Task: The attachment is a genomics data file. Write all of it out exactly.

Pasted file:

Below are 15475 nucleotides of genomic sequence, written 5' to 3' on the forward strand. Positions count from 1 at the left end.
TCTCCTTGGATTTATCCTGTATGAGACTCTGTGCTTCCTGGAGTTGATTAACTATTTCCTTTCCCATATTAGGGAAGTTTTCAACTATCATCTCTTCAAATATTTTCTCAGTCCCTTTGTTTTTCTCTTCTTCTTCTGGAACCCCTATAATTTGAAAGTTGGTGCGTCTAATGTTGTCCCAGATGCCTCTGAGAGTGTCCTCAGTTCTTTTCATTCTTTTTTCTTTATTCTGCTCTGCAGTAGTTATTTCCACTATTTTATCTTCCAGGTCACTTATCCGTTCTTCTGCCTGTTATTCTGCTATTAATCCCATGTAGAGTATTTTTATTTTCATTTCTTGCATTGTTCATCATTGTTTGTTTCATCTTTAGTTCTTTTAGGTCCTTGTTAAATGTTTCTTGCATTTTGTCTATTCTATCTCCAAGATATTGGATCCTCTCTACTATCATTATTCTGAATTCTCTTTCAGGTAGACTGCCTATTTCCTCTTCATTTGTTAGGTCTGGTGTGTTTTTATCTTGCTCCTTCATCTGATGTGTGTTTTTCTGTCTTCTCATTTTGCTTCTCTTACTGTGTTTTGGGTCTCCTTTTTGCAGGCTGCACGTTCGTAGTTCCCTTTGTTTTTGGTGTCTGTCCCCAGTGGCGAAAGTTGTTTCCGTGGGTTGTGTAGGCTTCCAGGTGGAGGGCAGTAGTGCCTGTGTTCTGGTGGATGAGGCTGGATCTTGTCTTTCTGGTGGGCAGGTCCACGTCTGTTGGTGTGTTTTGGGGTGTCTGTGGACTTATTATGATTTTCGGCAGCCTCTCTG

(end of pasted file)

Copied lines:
Below are 15475 nucleotides of genomic sequence, written 5' to 3' on the forward strand. Positions count from 1 at the left end.
TCTCCTTGGATTTATCCTGTATGAGACTCTGTGCTTCCTGGAGTTGATTAACTATTTCCTTTCCCATATTAGGGAAGTTTTCAACTATCATCTCTTCAAATATTTTCTCAGTCCCTTTGTTTTTCTCTTCTTCTTCTGGAACCCCTATAATTTGAAAGTTGGTGCGTCTAATGTTGTCCCAGATGCCTCTGAGAGTGTCCTCAGTTCTTTTCATTCTTTTTTCTTTATTCTGCTCTGCAGTAGTTATTTCCACTATTTTATCTTCCAGGTCACTTATCCGTTCTTCTGCCTGTTATTCTGCTATTAATCCCATGTAGAGTATTTTTATTTTCATTTCTTGCATTGTTCATCATTGTTTGTTTCATCTTTAGTTCTTTTAGGTCCTTGTTAAATGTTTCTTGCATTTTGTCTATTCTATCTCCAAGATATTGGATCCTCTCTACTATCATTATTCTGAATTCTCTTTCAGGTAGACTGCCTATTTCCTCTTCATTTGTTAGGTCTGGTGTGTTTTTATCTTGCTCCTTCATCTGATGTGTGTTTTTCTGTCTTCTCATTTTGCTTCTCTTACTGTGTTTTGGGTCTCCTTTTTGCAGGCTGCACGTTCGTAGTTCCCTTTGTTTTTGGTGTCTGTCCCCAGTGGCGAAAGTTGTTTCCGTGGGTTGTGTAGGCTTCCAGGTGGAGGGCAGTAGTGCCTGTGTTCTGGTGGATGAGGCTGGATCTTGTCTTTCTGGTGGGCAGGTCCACGTCTGTTGGTGTGTTTTGGGGTGTCTGTGGACTTATTATGATTTTCGGCAGCCTCTCTG